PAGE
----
I expect to find interpretation of the site focused on the strategic military importance of the region from 1820s-1840s, and the fort within that context. Likely points will include an explanation of historical geography including the US/ Mexico borders, the Republic of Texas, and “No Man’s Land”.  Military interpretation may include Texas War of Independence, The Mexican War of 1845 and perhaps a listing of famous men and Civil War officers that once stationed or visited the fort.
I have been driving by the site most of my life, but have never been there.  I really look forward to the visit.

Rebel State Historical Site







is located three miles northwest of Marthaville on LA 1221, also near Many. It is 10 miles from Robeline and about 25 miles west of the Natchitoches/ NSU. Its GPS coordinates are: N 31 44.978, W 93 25.231.

It is also managed by Louisiana State Parks, Department of Culture, Recreation and Tourism. The Park can be contacted at 318-472-6255 or 888-677-3600 or by email at rebel@crt.state.la.us

Like most state museums in the area there is a $2 admission, but children and seniors can visit free of charge.  The site includes an amphitheater,the grave of the unknown Confederate soldier, and the Louisiana Country Music Museum. Reliable information is easily available online.

I am unsure of what to expect. Is the site primarily a Country Music Museum or a monument to the Confederacy? What, if any, relation do the two have?

My gut instinct is that the state should do more to emphasize music aspects of site and link with other music sites (especially sites of Country Music interest) of the state (Louisiana Hayride, etc), Delta Museum in Ferriday. But once again, I’ve passed the exit most of my life and never visited

Melrose Plantation (post-site) Friday, Oct 9 2009 

Professor Vickie Parrish lead our cohort around the grounds of the six acre site. We visited the “big house” as well as most of the structures.

Dr. Parrish explained that the family sold the plantation to an oil and gas company, and the APHN was formed to save the structure from being demolished. They were able to get the oil company to donate the house and the six acres surrounding it.  It is unclear what  overall resources the AHPN has to maintain the site.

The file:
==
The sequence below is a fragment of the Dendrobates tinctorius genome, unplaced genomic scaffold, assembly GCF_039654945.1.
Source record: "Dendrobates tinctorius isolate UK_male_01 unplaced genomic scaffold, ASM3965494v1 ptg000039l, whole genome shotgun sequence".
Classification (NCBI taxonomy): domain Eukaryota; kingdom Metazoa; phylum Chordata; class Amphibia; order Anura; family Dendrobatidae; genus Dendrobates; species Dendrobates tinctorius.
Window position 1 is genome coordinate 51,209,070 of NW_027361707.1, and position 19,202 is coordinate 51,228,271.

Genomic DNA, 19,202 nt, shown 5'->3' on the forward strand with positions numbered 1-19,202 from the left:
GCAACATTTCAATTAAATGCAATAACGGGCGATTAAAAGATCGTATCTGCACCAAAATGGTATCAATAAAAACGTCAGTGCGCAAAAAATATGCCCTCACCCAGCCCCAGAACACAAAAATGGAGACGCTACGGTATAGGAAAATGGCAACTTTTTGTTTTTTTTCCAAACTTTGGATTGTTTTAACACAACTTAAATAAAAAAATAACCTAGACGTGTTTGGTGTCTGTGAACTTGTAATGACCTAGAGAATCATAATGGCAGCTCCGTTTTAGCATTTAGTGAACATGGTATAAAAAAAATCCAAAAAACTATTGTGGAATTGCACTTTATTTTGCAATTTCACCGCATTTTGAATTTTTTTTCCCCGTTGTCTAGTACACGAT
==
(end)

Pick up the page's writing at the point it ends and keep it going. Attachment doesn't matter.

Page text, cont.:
Our class took a private tour “off hours.” Most of my classmates seemed impressed. I was interested in the association of the place with the lives of Cammie Henry and Clementine Hunter. And I enjoyed the flora, especially the large oaks with resurrection ferns. Of course, the site has other positive attributes: it is visually impressive, visitors can get to the site easily from I-49, it includes a variety of structures from different periods so the site can be interpreted to include much of the Parish’s history, the layers of stories keep visitors with short attention spans focused, and the site is accessible.

Process19 056

Students in my cohort voiced concern regarding the care of plywood paintings of Clementine Hunter upstairs in Africa House. Clear architectural and historical interpretation would help give visitors a sense of the depth of the site. My biggest question revolved around the possibility of moving the Kate Chopin outbuildings to this site and using the bricks and other remnants as architectural salvage for Melrose. I know owners have to consider all options, but would hate to see Melrose become a Creole plantation home with a “petting zoo” of vernacular outbuildings from assorted sites throughout Natchitoches Parish.

I am not much on “plantation tours”.  Despite that, I would visit Melrose again.